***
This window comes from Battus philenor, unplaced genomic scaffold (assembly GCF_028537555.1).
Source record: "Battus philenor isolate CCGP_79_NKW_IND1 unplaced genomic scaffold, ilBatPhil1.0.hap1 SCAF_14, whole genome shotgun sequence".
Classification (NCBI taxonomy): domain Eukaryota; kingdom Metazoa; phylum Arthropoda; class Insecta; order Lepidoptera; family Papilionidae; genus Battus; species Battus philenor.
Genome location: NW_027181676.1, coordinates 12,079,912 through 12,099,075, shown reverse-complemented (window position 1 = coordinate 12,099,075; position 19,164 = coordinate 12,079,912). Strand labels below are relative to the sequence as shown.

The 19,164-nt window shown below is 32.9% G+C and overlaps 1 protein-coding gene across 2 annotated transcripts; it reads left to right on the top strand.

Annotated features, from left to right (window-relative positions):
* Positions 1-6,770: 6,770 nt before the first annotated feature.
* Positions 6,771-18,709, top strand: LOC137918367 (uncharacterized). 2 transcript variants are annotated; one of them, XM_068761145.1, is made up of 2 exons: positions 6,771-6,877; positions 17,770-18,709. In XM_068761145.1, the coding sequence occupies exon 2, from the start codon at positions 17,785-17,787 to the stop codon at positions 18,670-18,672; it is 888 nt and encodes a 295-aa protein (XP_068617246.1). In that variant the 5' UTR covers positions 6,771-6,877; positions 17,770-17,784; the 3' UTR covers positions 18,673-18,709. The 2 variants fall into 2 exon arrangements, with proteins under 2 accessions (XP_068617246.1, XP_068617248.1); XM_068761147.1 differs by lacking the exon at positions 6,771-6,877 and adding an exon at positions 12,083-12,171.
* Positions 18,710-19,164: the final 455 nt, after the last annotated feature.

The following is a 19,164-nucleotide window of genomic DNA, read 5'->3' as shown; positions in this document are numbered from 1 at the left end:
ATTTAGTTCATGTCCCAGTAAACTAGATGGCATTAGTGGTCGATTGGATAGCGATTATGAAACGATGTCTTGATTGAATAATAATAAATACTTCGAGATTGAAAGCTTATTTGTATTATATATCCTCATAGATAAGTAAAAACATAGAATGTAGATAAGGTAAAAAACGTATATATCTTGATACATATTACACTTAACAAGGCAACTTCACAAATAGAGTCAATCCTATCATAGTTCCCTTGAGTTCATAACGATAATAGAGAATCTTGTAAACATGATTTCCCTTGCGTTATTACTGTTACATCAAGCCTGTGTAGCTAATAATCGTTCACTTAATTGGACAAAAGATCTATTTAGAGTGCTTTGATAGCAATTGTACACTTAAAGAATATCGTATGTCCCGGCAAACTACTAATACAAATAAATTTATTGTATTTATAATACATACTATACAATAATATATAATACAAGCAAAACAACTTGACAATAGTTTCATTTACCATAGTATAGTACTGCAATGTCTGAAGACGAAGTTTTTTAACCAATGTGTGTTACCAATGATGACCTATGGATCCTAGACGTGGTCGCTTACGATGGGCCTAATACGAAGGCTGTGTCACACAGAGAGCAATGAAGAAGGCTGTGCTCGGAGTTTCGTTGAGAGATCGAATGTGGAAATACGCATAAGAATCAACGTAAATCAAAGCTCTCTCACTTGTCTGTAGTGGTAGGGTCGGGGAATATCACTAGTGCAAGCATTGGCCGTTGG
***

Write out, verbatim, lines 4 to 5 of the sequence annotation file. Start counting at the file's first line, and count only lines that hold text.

Genome location: NW_027181676.1, coordinates 12,079,912 through 12,099,075, shown reverse-complemented (window position 1 = coordinate 12,099,075; position 19,164 = coordinate 12,079,912). Strand labels below are relative to the sequence as shown.

The 19,164-nt window shown below is 32.9% G+C and overlaps 1 protein-coding gene across 2 annotated transcripts; it reads left to right on the top strand.